Lawmaker: Medical Marijuana Bill Unlikely to Move This Session

By Alison Sullivan, Reporter



By Aaron Hepker

DES MOINES, Iowa - Two families joined Democratic lawmakers to push for legislation that would allow doctors to prescribe medicinal marijuana and help patients like their children find a treatment that provides relief.

Sally Gaer, joined by her husband West Des Moines Mayor Steve Gaer, said their 24-year-old daughter, Margaret, would benefit from a liquid form of cannabis to treat her epilepsy. Gaer said her daughter suffers from multiple seizures a week despite the handful of medicine she takes including a drug imported from France.

The proposed legislation would establish regulations allowing doctors to prescribe the use of medical cannabis for treating conditions such as epilepsy, cancer, multiple sclerosis, HIV/AIDS among other conditions.

However, Sen. Joe Bolkcom, D-Iowa City, declared the bill dead on arrival after introducing it Tuesday morning because he said it lacks bipartisan support.

“I’m very disappointed in everybody in this building who is afraid they may not be re-elected for doing what’s right for the citizens who are fragile and medically ill in Iowa,” Gaer said.

Bolkcom, a co-sponsor and long-time advocate for medicinal marijuana, said he was unable to garner enough Republican support for the bill this session but will raise the issue again next legislative session.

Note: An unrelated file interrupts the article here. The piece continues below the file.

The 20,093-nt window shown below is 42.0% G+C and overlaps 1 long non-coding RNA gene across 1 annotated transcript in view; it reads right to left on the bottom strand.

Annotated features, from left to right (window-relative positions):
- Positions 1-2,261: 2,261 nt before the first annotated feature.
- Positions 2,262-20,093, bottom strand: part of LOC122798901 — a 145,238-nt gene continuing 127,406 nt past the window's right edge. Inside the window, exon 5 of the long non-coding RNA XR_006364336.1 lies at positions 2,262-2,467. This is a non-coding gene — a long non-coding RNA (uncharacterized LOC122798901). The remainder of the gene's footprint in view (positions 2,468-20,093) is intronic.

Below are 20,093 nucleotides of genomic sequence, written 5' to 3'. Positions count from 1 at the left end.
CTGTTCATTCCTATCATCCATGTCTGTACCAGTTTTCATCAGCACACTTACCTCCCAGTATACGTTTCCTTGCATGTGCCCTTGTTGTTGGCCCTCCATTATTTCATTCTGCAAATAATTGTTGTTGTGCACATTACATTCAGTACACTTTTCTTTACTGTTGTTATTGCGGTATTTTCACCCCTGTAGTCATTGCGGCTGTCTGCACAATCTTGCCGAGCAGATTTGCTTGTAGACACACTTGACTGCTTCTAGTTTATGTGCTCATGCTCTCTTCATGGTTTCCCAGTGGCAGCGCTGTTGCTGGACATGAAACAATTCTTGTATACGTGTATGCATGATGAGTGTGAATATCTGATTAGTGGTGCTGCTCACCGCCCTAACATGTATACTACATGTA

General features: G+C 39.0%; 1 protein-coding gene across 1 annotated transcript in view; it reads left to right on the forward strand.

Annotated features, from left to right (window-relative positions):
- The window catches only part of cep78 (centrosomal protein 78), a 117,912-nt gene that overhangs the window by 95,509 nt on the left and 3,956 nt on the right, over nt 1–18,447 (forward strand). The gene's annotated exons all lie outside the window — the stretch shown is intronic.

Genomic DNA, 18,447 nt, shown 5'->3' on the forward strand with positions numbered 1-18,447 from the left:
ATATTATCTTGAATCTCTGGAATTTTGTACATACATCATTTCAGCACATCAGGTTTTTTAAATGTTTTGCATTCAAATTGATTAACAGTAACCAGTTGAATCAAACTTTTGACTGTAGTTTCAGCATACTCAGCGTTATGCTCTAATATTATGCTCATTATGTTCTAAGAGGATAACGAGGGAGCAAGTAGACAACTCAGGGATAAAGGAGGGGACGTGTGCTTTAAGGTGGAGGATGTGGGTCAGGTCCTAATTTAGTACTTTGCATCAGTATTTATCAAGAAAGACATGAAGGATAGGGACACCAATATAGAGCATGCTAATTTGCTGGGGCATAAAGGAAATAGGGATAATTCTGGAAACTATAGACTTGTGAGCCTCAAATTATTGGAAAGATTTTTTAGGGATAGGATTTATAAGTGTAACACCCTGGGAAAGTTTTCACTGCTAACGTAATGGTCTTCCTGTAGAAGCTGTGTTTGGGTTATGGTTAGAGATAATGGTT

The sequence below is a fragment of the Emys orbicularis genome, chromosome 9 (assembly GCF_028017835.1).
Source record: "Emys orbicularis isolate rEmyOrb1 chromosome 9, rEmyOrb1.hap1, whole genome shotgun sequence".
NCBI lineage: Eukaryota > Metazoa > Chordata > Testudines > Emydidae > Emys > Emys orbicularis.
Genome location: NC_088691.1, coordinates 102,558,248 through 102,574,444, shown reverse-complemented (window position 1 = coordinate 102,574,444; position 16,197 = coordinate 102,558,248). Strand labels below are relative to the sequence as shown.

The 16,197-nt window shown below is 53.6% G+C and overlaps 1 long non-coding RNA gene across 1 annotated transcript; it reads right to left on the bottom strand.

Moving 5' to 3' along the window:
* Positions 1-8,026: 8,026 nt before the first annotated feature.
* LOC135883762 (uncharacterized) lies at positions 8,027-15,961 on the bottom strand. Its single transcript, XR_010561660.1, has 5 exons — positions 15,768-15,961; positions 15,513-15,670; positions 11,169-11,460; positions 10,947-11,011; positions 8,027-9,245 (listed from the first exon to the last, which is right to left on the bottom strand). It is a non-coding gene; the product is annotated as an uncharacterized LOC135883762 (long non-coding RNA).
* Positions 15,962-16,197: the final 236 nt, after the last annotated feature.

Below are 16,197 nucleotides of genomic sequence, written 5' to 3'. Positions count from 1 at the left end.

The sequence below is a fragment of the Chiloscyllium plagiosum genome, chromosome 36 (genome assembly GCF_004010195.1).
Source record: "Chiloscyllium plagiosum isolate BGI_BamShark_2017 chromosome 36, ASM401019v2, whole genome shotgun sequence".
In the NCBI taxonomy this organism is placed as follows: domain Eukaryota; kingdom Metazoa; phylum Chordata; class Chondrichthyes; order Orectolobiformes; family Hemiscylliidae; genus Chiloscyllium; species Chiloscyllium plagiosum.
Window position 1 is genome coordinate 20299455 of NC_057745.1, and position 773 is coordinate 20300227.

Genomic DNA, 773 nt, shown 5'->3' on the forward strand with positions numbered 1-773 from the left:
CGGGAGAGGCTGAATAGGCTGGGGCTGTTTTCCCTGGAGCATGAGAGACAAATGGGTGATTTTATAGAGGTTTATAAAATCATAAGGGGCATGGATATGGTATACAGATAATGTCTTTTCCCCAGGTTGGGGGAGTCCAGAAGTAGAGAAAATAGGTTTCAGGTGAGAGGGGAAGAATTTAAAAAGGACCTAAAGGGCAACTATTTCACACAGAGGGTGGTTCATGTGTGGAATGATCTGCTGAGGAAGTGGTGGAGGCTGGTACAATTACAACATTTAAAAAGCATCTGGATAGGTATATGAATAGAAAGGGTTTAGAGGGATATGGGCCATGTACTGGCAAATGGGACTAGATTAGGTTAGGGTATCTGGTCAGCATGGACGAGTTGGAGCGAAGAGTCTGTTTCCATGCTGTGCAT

"It's a significant disappointment that we don't have that (support) this morning," he said.

However, Senate Majority Leader Sen. Bill Dix, R-Shell Rock, said Republicans aren’t responsible for blocking the legislation.

“We’re very open to those discussions,” Dix said. “It’s a new enough subject that a lot of legislators need to hear more about what needs to happen to address those needs in the future.”

Maria LaFrance of Des Moines said the legislation would help her son, Quincy, who also suffers from epilepsy and patients in states that allow medical marijuana have reported relief from taking an oil form of cannabis.

Twenty states have regulations permitting doctors to prescribe medicinal cannabis and Graer said she knows of friends who have left Iowa for states like Colorado to be able to obtain the liquid cannabis for their children.

Bolkcom said Senate File 2215 is modeled after New Mexico laws and said the bill includes several checks a patient must undergo before they could obtain medicinal cannabis.

Conversation Guidelines

Be Kind

Don't use abusive, offensive, threatening, racist, vulgar or sexually-oriented language.
Don't attack someone personally. Keep it civil and be responsible.

Share Knowledge

Be truthful. Share what you know and what you are passionate about.
What more do you want to learn? Keep it simple.

Stay focused

Promote lively and healthy debate. Stay on topic. Ask questions and give feedback on the story's topic.

Report Trouble

Help us maintain a quality comment section by reporting comments that are offensive. If you see a comment that is offensive, or you feel violates our guidelines, simply click on the "x" to the far right of the comment to report it.

read the full guidelines here »

Commenting will be disabled on stories dealing with the following subject matter: Crime, sexual abuse, property fires, automobile accidents, Amber Alerts, Operation Quickfinds and suicides.

facebook twitter rss mobile google plus
email alerts you tube hooplanow pinterest instagram

What's On KCRG